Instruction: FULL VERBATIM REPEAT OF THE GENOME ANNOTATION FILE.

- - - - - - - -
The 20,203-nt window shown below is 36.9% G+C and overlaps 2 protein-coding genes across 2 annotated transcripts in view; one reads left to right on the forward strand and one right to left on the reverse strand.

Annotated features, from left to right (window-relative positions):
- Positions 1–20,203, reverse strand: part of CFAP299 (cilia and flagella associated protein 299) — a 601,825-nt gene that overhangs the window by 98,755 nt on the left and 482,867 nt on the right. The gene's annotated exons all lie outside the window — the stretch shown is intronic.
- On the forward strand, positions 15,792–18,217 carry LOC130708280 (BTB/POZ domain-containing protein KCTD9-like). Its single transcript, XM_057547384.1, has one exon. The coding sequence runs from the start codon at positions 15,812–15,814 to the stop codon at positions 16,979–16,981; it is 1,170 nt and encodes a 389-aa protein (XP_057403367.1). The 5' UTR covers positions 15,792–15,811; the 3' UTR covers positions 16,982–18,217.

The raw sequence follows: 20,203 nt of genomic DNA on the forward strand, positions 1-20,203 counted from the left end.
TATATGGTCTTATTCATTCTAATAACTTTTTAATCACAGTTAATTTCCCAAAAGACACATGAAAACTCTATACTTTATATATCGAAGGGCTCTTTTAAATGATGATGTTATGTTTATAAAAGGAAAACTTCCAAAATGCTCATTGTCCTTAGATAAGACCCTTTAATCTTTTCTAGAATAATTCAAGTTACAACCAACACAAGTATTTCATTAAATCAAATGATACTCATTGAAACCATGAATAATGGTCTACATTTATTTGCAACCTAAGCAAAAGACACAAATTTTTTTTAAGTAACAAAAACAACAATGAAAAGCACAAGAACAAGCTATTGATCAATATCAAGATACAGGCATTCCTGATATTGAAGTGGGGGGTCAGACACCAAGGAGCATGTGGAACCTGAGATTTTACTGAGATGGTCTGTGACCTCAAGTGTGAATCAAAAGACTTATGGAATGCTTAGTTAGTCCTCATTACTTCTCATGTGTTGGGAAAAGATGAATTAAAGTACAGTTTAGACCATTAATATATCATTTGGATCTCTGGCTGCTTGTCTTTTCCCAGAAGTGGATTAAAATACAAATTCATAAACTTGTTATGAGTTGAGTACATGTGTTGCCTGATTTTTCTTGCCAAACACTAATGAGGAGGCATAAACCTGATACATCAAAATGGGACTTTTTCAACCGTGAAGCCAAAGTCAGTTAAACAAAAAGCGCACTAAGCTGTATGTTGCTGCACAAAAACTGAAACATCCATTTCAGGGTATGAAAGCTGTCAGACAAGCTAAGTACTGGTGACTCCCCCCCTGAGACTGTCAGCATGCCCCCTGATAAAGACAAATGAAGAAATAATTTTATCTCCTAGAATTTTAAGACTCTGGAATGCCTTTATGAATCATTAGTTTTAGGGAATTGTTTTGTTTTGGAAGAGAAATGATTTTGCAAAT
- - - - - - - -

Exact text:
The 20,203-nt window shown below is 36.9% G+C and overlaps 2 protein-coding genes across 2 annotated transcripts in view; one reads left to right on the forward strand and one right to left on the reverse strand.

Annotated features, from left to right (window-relative positions):
- Positions 1–20,203, reverse strand: part of CFAP299 (cilia and flagella associated protein 299) — a 601,825-nt gene that overhangs the window by 98,755 nt on the left and 482,867 nt on the right. The gene's annotated exons all lie outside the window — the stretch shown is intronic.
- On the forward strand, positions 15,792–18,217 carry LOC130708280 (BTB/POZ domain-containing protein KCTD9-like). Its single transcript, XM_057547384.1, has one exon. The coding sequence runs from the start codon at positions 15,812–15,814 to the stop codon at positions 16,979–16,981; it is 1,170 nt and encodes a 389-aa protein (XP_057403367.1). The 5' UTR covers positions 15,792–15,811; the 3' UTR covers positions 16,982–18,217.

The raw sequence follows: 20,203 nt of genomic DNA on the forward strand, positions 1-20,203 counted from the left end.
TATATGGTCTTATTCATTCTAATAACTTTTTAATCACAGTTAATTTCCCAAAAGACACATGAAAACTCTATACTTTATATATCGAAGGGCTCTTTTAAATGATGATGTTATGTTTATAAAAGGAAAACTTCCAAAATGCTCATTGTCCTTAGATAAGACCCTTTAATCTTTTCTAGAATAATTCAAGTTACAACCAACACAAGTATTTCATTAAATCAAATGATACTCATTGAAACCATGAATAATGGTCTACATTTATTTGCAACCTAAGCAAAAGACACAAATTTTTTTTAAGTAACAAAAACAACAATGAAAAGCACAAGAACAAGCTATTGATCAATATCAAGATACAGGCATTCCTGATATTGAAGTGGGGGGTCAGACACCAAGGAGCATGTGGAACCTGAGATTTTACTGAGATGGTCTGTGACCTCAAGTGTGAATCAAAAGACTTATGGAATGCTTAGTTAGTCCTCATTACTTCTCATGTGTTGGGAAAAGATGAATTAAAGTACAGTTTAGACCATTAATATATCATTTGGATCTCTGGCTGCTTGTCTTTTCCCAGAAGTGGATTAAAATACAAATTCATAAACTTGTTATGAGTTGAGTACATGTGTTGCCTGATTTTTCTTGCCAAACACTAATGAGGAGGCATAAACCTGATACATCAAAATGGGACTTTTTCAACCGTGAAGCCAAAGTCAGTTAAACAAAAAGCGCACTAAGCTGTATGTTGCTGCACAAAAACTGAAACATCCATTTCAGGGTATGAAAGCTGTCAGACAAGCTAAGTACTGGTGACTCCCCCCCTGAGACTGTCAGCATGCCCCCTGATAAAGACAAATGAAGAAATAATTTTATCTCCTAGAATTTTAAGACTCTGGAATGCCTTTATGAATCATTAGTTTTAGGGAATTGTTTTGTTTTGGAAGAGAAATGATTTTGCAAAT